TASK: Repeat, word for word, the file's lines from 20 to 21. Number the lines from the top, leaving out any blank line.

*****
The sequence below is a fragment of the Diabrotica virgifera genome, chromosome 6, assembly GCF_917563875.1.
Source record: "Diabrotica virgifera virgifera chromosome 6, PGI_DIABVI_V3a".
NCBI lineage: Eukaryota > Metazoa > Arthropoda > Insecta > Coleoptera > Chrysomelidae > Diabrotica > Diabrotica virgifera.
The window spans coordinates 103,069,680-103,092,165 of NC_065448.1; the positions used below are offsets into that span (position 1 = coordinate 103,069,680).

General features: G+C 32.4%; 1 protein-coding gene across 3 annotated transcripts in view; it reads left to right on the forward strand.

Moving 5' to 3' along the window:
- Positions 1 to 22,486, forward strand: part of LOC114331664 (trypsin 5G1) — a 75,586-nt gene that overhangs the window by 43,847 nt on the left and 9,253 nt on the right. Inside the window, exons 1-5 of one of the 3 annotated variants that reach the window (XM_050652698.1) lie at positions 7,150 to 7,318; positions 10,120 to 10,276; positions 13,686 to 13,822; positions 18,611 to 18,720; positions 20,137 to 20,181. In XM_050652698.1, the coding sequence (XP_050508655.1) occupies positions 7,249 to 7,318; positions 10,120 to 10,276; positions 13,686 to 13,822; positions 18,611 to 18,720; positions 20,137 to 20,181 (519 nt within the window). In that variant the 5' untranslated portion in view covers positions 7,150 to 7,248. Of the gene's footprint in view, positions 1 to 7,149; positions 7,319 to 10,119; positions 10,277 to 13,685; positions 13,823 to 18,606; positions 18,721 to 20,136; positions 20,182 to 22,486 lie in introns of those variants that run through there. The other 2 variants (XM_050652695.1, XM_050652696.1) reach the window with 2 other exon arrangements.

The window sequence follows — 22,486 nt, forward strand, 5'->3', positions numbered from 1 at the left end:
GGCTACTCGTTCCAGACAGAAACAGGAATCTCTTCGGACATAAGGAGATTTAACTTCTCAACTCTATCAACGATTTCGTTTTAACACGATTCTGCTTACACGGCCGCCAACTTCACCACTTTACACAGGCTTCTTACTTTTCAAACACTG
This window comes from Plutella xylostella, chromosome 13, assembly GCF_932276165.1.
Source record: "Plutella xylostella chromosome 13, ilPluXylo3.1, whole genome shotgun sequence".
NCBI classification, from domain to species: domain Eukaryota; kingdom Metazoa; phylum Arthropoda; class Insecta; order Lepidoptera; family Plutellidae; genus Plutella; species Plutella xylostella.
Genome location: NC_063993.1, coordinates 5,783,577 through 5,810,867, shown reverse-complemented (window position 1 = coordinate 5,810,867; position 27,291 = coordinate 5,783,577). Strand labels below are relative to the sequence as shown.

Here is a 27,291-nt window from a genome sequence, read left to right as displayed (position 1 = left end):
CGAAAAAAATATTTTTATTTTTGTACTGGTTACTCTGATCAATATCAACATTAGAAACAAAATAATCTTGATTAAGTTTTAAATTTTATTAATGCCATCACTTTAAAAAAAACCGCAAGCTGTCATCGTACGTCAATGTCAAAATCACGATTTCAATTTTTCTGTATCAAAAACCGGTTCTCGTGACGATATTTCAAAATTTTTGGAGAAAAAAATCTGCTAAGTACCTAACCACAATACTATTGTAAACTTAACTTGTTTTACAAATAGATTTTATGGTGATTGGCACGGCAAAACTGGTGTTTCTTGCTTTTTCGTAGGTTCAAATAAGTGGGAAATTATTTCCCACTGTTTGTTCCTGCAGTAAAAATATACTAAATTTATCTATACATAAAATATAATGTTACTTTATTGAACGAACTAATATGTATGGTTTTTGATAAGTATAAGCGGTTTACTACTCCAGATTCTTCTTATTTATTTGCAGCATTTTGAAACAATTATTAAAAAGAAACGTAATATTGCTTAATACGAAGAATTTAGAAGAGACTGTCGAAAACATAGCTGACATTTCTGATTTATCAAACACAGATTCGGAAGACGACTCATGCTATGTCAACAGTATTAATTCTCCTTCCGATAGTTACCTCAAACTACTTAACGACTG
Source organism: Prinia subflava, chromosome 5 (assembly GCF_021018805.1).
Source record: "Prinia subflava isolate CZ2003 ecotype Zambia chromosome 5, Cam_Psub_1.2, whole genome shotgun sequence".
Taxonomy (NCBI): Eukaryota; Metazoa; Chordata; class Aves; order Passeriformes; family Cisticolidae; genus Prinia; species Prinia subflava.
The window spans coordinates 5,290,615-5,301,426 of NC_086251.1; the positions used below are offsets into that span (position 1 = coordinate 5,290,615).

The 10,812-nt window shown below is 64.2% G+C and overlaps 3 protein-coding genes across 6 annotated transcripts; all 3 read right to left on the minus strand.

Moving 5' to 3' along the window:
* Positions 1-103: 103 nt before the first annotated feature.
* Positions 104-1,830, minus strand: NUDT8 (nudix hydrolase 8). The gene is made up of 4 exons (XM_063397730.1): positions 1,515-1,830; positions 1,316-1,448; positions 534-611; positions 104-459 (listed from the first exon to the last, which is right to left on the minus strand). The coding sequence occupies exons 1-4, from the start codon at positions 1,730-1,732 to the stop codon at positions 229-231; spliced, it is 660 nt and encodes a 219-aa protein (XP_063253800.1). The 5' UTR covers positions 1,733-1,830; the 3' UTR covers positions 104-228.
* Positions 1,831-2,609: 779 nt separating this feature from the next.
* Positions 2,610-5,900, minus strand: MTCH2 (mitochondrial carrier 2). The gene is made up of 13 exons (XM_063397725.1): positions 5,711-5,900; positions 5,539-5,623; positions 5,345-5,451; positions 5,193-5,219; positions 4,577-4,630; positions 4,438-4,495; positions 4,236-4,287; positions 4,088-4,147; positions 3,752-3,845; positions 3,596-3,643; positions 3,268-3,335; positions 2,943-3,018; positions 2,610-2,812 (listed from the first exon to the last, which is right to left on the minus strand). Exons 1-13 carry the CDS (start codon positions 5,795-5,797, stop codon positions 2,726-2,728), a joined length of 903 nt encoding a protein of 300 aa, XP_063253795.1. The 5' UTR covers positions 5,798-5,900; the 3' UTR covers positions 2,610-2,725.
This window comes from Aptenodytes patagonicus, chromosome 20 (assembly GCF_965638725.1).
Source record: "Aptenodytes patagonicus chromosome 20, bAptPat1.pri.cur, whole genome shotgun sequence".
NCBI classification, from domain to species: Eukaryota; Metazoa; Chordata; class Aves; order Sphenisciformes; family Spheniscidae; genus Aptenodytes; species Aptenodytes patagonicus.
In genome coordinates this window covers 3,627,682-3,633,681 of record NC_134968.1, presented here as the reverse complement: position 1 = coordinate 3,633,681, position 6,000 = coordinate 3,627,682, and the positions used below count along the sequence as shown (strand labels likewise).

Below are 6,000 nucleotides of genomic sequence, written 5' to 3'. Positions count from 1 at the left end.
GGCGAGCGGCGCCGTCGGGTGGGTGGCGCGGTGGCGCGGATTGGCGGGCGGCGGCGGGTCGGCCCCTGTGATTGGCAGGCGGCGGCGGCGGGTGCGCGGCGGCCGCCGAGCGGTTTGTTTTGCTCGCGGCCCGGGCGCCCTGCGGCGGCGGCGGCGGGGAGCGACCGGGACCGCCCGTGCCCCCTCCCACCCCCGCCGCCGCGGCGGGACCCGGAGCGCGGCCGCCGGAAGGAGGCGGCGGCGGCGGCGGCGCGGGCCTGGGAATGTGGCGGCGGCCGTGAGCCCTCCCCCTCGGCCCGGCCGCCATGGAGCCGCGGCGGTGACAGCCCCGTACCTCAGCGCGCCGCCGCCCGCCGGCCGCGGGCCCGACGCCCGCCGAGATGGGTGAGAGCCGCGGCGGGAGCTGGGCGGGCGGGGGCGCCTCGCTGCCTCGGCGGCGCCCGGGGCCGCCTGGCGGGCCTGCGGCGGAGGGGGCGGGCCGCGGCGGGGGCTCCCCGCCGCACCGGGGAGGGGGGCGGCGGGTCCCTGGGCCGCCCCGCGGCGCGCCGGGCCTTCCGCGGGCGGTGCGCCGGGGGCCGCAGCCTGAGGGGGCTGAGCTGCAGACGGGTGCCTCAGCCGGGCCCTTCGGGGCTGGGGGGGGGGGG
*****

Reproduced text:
The 10,812-nt window shown below is 64.2% G+C and overlaps 3 protein-coding genes across 6 annotated transcripts; all 3 read right to left on the minus strand.

Moving 5' to 3' along the window: